Diastolic pressure is the pressure of the blood in your arteries when they are relaxed (when the heart is between pumps). This pressure is requried to push blood to all your
body cells, feeding them with life giving Oxygen/nutrients and removing waste products.
If diastolic pressure gets too low, this ability is lessened and tissue can become damaged. If diastolic pressure is below 60 is it classed as low blood pressure (hypotension). Headaches and other symptoms can come into play due to the pressure being too low. Anything above 90 is classed as hypertension (high blood pressure).
In severe cases the difference between the systolic and diastolic can be monitored but
this is difficult. Even changing your posture can alter the diastolic pressure, as can
coughing. So, our pressures are constantly changing. The normal range for diastolic pressure is 60-90.
Copyright 1994-2018MedHelp.All rights reserved. MedHelp is a division of Vitals Consumer Services, LLC.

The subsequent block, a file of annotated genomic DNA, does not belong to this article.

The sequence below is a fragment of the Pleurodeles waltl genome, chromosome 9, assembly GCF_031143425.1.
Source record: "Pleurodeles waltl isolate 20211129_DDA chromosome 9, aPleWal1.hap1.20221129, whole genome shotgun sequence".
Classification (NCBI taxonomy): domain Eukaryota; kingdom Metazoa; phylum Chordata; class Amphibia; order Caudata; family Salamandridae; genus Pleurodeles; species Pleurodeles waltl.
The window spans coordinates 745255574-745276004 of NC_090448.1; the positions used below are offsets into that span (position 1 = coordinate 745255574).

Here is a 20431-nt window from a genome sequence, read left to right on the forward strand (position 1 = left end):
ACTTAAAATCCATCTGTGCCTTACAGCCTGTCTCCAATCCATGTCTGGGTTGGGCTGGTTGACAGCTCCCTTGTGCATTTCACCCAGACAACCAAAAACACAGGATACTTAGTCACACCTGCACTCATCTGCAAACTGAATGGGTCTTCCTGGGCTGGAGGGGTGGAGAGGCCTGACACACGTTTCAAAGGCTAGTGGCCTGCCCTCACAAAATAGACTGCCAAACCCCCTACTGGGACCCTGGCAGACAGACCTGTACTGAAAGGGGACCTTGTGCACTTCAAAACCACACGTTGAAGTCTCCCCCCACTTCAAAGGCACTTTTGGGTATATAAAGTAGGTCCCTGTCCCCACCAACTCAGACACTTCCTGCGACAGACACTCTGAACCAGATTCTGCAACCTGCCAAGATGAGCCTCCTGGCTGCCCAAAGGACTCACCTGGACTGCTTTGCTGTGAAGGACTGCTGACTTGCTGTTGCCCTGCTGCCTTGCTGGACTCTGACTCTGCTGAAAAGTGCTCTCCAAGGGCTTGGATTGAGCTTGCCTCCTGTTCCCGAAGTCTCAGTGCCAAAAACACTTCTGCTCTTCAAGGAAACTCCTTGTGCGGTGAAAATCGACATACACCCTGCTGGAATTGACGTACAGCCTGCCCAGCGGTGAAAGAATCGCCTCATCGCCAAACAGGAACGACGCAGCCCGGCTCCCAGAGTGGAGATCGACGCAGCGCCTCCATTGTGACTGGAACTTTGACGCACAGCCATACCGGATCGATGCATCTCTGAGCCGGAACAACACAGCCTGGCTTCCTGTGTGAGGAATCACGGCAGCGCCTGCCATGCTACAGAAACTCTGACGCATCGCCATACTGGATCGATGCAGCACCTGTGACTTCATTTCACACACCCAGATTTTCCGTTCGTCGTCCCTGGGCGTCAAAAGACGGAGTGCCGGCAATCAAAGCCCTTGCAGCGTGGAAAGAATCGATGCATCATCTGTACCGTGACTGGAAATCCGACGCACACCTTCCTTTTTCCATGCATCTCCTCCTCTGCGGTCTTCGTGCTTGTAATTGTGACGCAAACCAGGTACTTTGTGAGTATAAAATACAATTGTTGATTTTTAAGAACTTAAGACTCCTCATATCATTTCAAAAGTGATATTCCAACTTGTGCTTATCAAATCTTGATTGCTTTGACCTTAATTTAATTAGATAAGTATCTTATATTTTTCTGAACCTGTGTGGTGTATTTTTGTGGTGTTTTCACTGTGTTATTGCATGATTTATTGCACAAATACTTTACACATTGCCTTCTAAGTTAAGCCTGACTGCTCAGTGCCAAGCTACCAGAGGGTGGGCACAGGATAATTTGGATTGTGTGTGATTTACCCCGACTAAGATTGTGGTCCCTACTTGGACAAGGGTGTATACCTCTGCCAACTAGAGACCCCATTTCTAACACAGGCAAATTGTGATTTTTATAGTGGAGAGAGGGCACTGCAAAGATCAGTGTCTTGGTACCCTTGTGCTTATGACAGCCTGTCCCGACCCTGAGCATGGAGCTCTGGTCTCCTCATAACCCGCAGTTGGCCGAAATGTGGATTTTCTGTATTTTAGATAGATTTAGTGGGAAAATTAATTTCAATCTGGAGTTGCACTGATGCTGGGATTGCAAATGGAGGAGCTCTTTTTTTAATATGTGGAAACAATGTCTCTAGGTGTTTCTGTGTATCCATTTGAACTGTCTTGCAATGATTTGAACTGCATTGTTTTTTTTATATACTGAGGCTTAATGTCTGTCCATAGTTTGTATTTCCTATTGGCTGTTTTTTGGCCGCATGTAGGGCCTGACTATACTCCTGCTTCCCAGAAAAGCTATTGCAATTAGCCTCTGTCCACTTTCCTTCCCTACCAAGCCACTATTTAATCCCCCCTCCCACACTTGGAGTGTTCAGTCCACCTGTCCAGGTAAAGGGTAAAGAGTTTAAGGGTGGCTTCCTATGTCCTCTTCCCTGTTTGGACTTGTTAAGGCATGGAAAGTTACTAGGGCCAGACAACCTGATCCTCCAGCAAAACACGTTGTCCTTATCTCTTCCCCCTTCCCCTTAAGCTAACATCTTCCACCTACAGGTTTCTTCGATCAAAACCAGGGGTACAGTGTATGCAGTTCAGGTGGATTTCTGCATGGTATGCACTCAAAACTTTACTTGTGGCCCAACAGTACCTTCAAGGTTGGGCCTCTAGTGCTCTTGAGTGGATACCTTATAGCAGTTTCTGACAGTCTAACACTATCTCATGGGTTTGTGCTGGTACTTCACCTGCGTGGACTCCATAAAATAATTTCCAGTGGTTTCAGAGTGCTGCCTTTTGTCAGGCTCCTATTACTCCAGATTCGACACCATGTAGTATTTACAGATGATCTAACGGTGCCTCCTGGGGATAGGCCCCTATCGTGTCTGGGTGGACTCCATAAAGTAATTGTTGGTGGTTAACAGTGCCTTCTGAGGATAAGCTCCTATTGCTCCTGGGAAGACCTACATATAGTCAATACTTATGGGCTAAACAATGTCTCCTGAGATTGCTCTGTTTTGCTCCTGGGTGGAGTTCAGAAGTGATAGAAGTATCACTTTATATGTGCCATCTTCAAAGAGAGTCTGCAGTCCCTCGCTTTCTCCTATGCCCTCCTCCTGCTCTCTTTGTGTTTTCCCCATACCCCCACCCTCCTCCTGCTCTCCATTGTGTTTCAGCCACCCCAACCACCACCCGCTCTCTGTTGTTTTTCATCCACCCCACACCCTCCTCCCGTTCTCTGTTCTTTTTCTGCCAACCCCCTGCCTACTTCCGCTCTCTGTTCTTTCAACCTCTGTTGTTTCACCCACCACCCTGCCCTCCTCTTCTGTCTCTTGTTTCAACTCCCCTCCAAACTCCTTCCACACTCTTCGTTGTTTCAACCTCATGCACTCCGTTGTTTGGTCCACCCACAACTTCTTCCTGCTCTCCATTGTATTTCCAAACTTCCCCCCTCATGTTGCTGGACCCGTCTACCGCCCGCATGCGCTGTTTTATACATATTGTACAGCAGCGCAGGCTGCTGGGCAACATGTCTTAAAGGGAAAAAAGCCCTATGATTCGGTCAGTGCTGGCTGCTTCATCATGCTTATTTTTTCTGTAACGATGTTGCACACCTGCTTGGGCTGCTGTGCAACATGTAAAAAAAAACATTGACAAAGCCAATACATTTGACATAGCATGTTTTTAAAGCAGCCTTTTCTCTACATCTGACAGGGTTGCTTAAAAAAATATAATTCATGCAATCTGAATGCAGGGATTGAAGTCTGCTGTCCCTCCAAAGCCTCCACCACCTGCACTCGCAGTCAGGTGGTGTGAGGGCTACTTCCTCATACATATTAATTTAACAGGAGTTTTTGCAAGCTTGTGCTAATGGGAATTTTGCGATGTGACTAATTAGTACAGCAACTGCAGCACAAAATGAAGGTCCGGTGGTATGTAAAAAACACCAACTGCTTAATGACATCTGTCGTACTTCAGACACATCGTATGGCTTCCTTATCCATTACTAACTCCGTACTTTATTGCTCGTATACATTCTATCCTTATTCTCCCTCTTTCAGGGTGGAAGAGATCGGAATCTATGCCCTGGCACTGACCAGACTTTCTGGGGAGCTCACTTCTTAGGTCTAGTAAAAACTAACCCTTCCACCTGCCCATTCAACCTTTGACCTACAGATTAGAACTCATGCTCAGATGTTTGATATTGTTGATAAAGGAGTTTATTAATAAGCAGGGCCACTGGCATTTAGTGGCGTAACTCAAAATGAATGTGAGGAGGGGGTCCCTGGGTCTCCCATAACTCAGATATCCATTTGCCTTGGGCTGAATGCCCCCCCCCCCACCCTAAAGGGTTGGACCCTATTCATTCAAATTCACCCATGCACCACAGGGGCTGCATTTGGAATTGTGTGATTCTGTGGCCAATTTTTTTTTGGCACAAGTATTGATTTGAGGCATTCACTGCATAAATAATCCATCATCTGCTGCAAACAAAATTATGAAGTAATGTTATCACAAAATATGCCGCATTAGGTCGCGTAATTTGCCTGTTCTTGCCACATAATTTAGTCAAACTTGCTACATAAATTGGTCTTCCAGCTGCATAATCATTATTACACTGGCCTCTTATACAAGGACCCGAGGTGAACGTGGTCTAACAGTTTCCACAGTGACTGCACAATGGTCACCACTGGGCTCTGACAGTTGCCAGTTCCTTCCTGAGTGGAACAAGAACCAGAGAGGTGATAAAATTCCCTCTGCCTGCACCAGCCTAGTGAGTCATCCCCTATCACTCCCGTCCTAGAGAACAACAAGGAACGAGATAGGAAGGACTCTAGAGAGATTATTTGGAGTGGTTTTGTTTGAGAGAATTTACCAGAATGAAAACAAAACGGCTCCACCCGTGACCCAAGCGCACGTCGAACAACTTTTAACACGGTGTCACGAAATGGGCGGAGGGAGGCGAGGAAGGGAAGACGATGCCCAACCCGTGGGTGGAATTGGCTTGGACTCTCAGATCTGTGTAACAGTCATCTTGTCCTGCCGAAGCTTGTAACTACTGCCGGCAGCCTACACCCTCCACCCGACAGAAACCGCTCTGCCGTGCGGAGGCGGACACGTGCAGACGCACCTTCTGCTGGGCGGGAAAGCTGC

The Content on this Site is presented in a summary fashion, and is intended to be used for educational and entertainment purposes only. It is not intended to be and should not be interpreted as medical advice or a diagnosis of any health or fitness problem, condition or disease; or a recommendation for a specific test, doctor, care provider, procedure, treatment plan, product, or course of action. MedHelp is not a medical or healthcare provider and your use of this Site does not create a doctor / patient relationship. We disclaim all responsibility for the professional qualifications and licensing of, and services provided by, any physician or other health providers posting on or otherwise referred to on this Site and/or any Third Party Site. Never disregard the medical advice of your physician or health professional, or delay in seeking such advice, because of something you read on this Site. We offer this Site AS IS and without any warranties. By using this Site you agree to the following Terms and Conditions. If you think you may have a medical emergency, call your physician or 911 immediately.